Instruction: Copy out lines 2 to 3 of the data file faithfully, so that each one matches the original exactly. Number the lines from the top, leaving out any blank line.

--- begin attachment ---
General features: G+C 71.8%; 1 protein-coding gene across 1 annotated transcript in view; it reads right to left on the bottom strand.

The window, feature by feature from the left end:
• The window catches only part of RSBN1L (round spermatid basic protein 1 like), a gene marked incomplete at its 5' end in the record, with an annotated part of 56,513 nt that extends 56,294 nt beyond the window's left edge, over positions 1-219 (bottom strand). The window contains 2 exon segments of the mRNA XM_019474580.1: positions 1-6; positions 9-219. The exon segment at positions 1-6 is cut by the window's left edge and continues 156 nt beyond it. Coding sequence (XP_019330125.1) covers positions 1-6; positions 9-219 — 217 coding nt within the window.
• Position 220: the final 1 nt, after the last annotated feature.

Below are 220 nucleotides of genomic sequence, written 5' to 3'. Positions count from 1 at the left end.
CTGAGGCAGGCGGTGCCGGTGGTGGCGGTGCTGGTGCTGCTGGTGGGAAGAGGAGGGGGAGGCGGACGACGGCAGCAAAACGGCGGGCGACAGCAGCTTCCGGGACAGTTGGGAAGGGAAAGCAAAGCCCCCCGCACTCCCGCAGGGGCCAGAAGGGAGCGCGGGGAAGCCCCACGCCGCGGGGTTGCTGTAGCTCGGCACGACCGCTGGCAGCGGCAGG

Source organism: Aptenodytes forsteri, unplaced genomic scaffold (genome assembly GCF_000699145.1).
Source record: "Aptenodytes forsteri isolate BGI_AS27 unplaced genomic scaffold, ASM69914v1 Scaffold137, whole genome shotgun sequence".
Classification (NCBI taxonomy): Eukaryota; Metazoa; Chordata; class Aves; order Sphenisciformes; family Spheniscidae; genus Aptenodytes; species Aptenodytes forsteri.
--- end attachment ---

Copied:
The window, feature by feature from the left end:
• The window catches only part of RSBN1L (round spermatid basic protein 1 like), a gene marked incomplete at its 5' end in the record, with an annotated part of 56,513 nt that extends 56,294 nt beyond the window's left edge, over positions 1-219 (bottom strand). The window contains 2 exon segments of the mRNA XM_019474580.1: positions 1-6; positions 9-219. The exon segment at positions 1-6 is cut by the window's left edge and continues 156 nt beyond it. Coding sequence (XP_019330125.1) covers positions 1-6; positions 9-219 — 217 coding nt within the window.